10 Writing Tips for Web Designers
Writing for the web is a skill set of its own. Website text, or “copy”, needs to be written in a different tone for the web than a brochure. It needs to be built around the target keywords for the site and be written for a lower literacy audience.
Most web designers have a leg up on traditional freelance writers since they have their pulse on what the search engines like and don’t like to see on a site.
While practice is the best teacher, these 10 tips should get you on your way to providing an extra service for your customers that they will appreciate and you will find very rewarding.
Tip #1: Do Not Copy the Print Brochure
This is the most common web writing mistake made by web designers. Brochures and print marketing materials use sales language that does not scan well on a website. Any use of sales language on a website beyond the usual “order our products here” stuff will make your users click off faster than a Guitar Hero champion can shred the final level. Ditto with puffed up marketing claims such as being “the best” or “the greatest”. Brochures are riddled with this stuff as countless marketing studies have shown that such language does work in print marketing materials.
Some clients will insist that you use their marketing materials since they are so heavily invested in them. It is your job as the web professional to explain to them that what works offline does not work online.
Tip #2: Write for a Low Literacy Audience
Pfizer conducted an extensive study on web reading habits in order to ensure that they were communicating effectively with all web users. What they turned up is that 43% of web users are “low literacy” users who cannot understand a page written above a Grade 6 level. The upshot of the study was that top level pages should be written at Grade 6 level, while more in-depth pages used deeper in the site should be written at a Grade 8 level.
How do you do that? Google Docs. Under the Tools menu, select “Word Count”. This will give you a host of statistics, including Flesch-Kincaid Grade Level. That figure should be at or around 6 for your top level pages, as suggested. If it isn’t, go back and change larger words that you have used until you’ve worked it down to where it needs to be.
After you’ve tried a few exercises in whittling your language down, you’ll see that the result is clearer and more scannable than the version that you started out with. Most higher literacy web users know to drill down to the lower level pages in a site if they want more information; the only thing that you have to do is make sure that your site navigation allows for this.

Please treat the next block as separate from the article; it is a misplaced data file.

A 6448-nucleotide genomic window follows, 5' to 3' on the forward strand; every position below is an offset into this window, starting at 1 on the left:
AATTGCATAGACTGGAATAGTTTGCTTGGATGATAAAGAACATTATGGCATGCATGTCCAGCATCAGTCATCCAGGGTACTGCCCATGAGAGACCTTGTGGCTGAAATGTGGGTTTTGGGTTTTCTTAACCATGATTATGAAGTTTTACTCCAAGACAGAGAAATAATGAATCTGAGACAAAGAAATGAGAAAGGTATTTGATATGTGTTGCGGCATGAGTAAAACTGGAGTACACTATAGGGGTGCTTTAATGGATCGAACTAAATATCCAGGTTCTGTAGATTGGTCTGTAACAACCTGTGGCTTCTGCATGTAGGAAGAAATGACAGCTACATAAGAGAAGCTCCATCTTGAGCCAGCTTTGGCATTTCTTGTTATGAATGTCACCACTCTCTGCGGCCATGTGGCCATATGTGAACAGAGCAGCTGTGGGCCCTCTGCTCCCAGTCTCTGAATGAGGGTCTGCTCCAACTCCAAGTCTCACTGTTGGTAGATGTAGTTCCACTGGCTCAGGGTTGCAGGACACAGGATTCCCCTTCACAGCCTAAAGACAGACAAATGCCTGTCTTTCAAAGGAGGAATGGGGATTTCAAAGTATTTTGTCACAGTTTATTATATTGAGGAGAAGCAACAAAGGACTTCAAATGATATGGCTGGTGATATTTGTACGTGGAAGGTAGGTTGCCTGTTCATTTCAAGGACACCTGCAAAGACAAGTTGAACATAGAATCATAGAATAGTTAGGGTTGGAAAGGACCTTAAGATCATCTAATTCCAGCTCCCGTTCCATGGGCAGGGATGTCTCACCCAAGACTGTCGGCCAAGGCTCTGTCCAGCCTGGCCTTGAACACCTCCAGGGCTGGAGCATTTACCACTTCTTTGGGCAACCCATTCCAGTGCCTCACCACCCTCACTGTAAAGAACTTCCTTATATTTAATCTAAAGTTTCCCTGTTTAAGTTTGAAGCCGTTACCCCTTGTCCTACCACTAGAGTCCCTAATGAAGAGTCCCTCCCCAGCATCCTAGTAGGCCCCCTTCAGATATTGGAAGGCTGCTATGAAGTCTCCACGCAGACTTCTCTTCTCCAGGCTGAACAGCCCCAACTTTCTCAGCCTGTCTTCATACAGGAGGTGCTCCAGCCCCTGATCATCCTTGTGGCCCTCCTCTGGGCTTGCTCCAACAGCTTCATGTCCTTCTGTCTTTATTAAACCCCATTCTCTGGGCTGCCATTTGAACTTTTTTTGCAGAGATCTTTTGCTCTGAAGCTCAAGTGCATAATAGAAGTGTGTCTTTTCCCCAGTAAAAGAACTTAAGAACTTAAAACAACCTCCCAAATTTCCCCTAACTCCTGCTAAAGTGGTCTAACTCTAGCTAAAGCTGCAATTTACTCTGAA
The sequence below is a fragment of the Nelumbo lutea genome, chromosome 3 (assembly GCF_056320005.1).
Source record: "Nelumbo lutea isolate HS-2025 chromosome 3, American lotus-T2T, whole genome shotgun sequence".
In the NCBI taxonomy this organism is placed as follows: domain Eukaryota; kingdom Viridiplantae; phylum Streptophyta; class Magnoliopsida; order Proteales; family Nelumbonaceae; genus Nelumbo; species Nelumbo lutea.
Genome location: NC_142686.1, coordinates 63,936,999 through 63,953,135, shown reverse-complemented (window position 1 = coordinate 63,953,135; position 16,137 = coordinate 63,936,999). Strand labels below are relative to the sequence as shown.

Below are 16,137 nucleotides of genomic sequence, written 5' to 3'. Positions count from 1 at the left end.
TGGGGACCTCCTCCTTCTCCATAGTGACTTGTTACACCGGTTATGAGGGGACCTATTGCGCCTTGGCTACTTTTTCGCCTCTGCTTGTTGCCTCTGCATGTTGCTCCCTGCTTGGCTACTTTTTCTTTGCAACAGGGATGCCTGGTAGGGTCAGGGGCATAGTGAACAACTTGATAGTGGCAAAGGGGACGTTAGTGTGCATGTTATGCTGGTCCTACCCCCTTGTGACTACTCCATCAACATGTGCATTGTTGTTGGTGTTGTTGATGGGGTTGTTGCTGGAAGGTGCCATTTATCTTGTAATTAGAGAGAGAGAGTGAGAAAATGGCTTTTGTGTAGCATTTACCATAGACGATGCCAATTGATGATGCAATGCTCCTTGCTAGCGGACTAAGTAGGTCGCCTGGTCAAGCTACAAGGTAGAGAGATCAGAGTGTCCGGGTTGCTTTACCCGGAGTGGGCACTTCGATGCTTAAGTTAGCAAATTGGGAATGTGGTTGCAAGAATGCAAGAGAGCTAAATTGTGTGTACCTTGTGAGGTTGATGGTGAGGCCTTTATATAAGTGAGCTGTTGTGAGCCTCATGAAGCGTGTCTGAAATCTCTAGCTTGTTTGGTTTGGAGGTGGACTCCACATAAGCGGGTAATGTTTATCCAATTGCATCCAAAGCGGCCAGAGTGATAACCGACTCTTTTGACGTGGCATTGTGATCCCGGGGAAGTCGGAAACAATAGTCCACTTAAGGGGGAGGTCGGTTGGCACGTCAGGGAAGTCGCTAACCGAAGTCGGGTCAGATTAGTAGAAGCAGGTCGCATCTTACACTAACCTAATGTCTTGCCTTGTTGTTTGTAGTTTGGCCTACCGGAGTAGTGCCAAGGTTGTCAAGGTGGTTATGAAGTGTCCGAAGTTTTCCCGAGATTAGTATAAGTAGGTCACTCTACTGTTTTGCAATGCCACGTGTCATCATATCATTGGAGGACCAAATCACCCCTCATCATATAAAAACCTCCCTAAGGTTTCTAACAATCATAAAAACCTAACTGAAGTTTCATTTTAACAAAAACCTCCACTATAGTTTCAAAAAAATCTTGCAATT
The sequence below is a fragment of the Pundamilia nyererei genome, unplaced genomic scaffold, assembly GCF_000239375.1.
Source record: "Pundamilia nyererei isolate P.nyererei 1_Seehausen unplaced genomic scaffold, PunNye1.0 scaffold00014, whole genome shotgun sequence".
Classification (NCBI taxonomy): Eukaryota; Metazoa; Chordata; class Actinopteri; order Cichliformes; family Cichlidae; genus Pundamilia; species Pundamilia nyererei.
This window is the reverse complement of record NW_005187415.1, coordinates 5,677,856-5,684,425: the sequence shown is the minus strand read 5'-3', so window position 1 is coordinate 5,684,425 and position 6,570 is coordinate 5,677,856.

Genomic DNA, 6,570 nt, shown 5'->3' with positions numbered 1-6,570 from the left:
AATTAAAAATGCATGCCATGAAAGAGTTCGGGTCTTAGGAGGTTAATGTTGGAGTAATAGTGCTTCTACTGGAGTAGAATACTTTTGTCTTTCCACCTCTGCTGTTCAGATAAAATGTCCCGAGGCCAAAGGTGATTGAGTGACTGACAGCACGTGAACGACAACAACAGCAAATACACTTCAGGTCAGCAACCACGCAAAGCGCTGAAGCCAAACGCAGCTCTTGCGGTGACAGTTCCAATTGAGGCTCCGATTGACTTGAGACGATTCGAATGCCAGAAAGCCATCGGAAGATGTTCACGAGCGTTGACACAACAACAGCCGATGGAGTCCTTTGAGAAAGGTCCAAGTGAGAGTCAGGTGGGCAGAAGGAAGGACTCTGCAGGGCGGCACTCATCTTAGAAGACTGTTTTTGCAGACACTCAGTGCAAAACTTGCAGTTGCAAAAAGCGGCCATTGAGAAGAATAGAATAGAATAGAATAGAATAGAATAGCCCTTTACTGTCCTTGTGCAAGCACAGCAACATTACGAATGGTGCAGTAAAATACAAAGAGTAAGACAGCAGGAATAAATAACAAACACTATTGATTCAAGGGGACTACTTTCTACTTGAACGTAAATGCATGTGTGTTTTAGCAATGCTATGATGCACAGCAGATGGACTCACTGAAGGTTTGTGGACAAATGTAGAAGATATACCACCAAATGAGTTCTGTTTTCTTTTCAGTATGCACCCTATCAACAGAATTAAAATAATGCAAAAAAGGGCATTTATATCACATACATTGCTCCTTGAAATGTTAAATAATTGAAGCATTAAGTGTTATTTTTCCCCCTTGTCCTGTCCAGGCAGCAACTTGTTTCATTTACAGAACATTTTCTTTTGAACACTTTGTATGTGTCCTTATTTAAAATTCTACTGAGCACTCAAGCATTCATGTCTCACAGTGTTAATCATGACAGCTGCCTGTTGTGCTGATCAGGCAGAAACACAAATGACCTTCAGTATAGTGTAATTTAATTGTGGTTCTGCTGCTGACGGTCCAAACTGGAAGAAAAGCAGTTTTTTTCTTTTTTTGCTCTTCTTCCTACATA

Tip #3: Avoid Landing Pages
There is a lot of internet noise on web writing that you have to tune out. The loudest noise comes from people who believe in “landing pages” as a proper online marketing technique. These pages do more to scare away customers than they do to attract them. While the following is a mock example, it isn’t far off what most of them look like:
Landing pages are too sale oriented, gimmicky and way too long.
If your website content can be described by any one of the above terms, you’ll want to pitch it out and start over.
Tip #4: Write to a Flowchart
Most of you already do these up in the form of a sitemap. Do one with writing the content in mind; you may be surprised at how your site navigation changes. Submit your chart to the client and get clearance from them before proceeding so that they don’t feel that you are missing anything when you deliver the final copy and site to them. Keep menu items interesting and engaging for the consumer, with snappy and short headlines.
Click on the image above to download a sample flowchart.
Tip #5: Do Your Research
Once you have your flow chart, creating the site copy is a matter of filling in the blanks. Do solid research on your client’s industry while writing these pages. Proper research will lead to factual copy that users will enjoy experiencing. Every sentence you write should be based on a solid fact. Think Twitter, not Great Expectations.